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Don Owen: Seeking a national title, unbeaten San Diego State desperately needs a loss — just ask NKU

Under normal circumstances, I wouldn’t be writing about San Diego State unless the Aztecs were playing Northern Kentucky University on the basketball court.

But this is the exception since San Diego State is unbeaten (25-0) and ranked No. 4 in the latest Associated Press Top 25 Poll. The Aztecs are seeking their first-ever national championship and are the only remaining unbeaten college basketball team.

They’re steamrolling their opponents. They’re playing in front of sellout crowds at Viejas Arena. They’re the class of the Mountain West Conference. They’ve even had former San Diego State All-American and current NBA star Kawhi Leonard in attendance at a home game while retiring his jersey.

San Diego State’s Yanni Wetzell throws down a dunk earlier this season. (Photo by Derrick Tuskan/SDSU)

So how does this have anything at all to do with NKU sports, you ask?

Plenty. It’s very simple: San Diego State desperately needs a loss. That is, if the Aztecs are serious about contending for a national championship in March. If San Diego State enters the NCAA Tournament unbeaten, forget those national title hopes. Even if the Aztecs are indeed the best team in the nation.

Just ask NKU. Or, to be more precise, ask those who were associated with the 2005 NKU softball team.

The 2005 NKU squad set collegiate softball records with a 55-0 start. The Norse steamrolled their way to both the Great Lakes Valley Conference and Great Lakes Regional championships en route to the NCAA Division II World Series in Salem, Va.

NKU featured National Player of the Year Krystal Lewallen, a pitcher who dominated the opposition to such a degree that a shutout became an expectation. If she hurled a no-hitter, it received polite applause. That’s how dominant Lewallen was in 2005.

The Norse entered the World Series with a 53-0 record. They knocked off Le Moyne (N.Y.) in the opener, then defeated St. Mary’s (Texas) to improve to a mind-boggling 55-0 — the only collegiate softball team to ever win 55 straight games in a season. They were, without question, the best team in the nation.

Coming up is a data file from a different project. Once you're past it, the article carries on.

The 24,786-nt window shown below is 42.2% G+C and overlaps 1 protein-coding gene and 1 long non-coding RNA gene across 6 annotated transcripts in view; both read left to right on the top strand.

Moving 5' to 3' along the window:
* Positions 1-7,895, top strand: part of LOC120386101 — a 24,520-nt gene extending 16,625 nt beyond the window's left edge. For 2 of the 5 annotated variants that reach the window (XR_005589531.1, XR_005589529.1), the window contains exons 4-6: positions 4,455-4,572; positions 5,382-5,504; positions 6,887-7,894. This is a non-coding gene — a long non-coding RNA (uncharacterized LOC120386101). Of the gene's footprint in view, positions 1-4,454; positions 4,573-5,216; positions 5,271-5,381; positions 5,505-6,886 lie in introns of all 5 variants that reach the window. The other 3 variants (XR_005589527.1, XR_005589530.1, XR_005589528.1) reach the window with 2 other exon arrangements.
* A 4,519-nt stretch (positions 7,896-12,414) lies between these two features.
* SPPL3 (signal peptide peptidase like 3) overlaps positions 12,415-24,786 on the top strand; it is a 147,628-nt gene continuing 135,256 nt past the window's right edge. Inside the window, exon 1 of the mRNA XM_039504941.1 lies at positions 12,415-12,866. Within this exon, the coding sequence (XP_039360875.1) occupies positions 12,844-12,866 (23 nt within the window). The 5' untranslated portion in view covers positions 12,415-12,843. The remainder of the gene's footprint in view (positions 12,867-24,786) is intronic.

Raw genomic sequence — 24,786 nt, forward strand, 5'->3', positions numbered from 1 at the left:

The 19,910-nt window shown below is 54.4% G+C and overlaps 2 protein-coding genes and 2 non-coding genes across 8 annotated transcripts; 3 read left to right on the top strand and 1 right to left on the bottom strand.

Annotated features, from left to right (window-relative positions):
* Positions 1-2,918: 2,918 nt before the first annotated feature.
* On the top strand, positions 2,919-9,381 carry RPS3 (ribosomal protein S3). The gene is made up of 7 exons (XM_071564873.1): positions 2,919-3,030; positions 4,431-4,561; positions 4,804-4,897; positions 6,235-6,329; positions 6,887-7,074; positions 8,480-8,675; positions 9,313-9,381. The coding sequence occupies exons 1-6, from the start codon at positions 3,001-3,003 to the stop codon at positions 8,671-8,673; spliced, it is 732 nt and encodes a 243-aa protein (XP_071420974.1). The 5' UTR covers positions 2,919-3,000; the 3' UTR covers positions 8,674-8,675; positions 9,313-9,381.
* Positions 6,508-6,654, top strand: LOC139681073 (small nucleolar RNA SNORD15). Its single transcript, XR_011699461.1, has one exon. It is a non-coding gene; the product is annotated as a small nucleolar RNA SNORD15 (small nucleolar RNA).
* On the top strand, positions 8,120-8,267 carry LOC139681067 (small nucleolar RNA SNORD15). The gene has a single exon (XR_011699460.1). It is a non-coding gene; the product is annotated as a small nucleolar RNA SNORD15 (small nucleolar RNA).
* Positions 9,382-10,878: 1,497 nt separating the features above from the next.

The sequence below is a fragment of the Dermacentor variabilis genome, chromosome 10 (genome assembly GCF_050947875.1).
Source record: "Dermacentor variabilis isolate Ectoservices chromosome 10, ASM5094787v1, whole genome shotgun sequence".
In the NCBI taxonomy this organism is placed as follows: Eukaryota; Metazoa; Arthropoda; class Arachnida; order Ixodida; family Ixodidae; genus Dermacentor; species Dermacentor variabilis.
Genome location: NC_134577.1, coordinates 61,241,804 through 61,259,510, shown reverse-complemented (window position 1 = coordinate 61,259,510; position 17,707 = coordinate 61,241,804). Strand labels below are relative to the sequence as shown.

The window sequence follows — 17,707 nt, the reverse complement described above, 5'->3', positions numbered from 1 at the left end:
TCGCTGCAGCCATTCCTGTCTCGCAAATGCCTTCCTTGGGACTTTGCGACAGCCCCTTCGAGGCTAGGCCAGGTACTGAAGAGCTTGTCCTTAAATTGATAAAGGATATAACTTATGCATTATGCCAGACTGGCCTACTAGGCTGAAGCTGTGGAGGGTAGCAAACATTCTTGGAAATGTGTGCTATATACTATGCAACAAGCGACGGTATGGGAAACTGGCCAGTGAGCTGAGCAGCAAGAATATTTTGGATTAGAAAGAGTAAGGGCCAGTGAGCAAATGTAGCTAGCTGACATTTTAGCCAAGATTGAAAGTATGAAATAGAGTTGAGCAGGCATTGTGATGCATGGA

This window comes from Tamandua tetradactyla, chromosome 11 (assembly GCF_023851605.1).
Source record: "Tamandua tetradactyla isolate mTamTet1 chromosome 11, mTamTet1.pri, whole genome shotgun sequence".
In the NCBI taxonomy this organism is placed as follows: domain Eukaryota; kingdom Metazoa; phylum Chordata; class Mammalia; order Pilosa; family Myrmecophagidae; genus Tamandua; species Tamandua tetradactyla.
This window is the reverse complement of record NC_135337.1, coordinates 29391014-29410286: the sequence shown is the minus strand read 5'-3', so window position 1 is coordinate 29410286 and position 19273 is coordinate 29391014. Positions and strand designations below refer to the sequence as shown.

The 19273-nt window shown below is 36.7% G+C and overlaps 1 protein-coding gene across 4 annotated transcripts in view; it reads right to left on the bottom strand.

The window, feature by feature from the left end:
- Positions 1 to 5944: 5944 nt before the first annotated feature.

All they needed was two more wins to bring home the NCAA Division II national championship with a perfect mark. Problem is, NKU carried a gigantic target on its uniforms. Like a No. 55-and-Oh target.

The pressure was mounting. Everyone was talking about the perfect season — something never done at any level of collegiate softball. Even the national media took notice of NKU’s quest for perfection.

That improbable journey, however, came to an abrupt end on a Sunday afternoon in May.

Krystal Lewallen led NKU to a 55-0 start in 2005, but the Norse fell short of a national championship.

The streak ended at 55, as Lynn (Fla.) handed NKU a 1-0 defeat in the winner’s bracket to end the run at perfection. That’s the same Lynn program that later vacated the 2005 Division II national championship after the NCAA discovered then-head coach Thomas Macera had made improper payments to players.

Stunned by the loss to Lynn, NKU absorbed a second loss that same afternoon in the double-elimination tournament, falling to Kennesaw State by a 6-0 score. The players didn’t react well to the loss to Lynn. They hadn’t lost the entire season.

Now, in one day, NKU lost twice and finished with a 55-2 record. Despite all the records and attention, the Norse were denied the NCAA title.

Disappointing? Absolutely. Shocking? Not at all. Several of us had mused that after setting the collegiate record for most consecutive wins in April, maybe a loss in the double-elimination GLVC Tournament might be a good thing. It would relieve any pressure of being unbeaten heading into the postseason.

After all, NKU had the No. 1 seed for the regional and the hosting rights wrapped up. One loss wouldn’t hurt anything at that point in the season.

Of course, players and coaches don’t see it that way. And rightfully so. They compete to win every game.

If the NKU softball history lesson isn’t enough, fast-forward to Wichita State men’s basketball during the 2013-14 season. The Shockers entered the NCAA Tournament unbeaten (34-0) and ranked No. 1 in the nation. The Shockers won their first game in March Madness, but Wichita State was eliminated two days later by No. 8 seed Kentucky.

You have to go back to 1976 to find the last unbeaten men’s basketball team to win the NCAA Tournament title, that being Bobby Knight’s Indiana Hoosiers. UNLV almost pulled off the perfect season during 1990-91, but the Runnin’ Rebels lost in the Final Four and ended with a 34-1 mark. UNLV, coincidentally, is also now a member of the Mountain West Conference — which includes unbeaten San Diego State.

Take note, San Diego State. And hope your first loss doesn’t take place in the middle of March.

NKU set a collegiate softball record by winning 55 consecutive games during the 2005 season en route to the NCAA Division II World Series.

Contact Don Owen at don@nkytrib.com and follow him on Twitter at @dontribunesport

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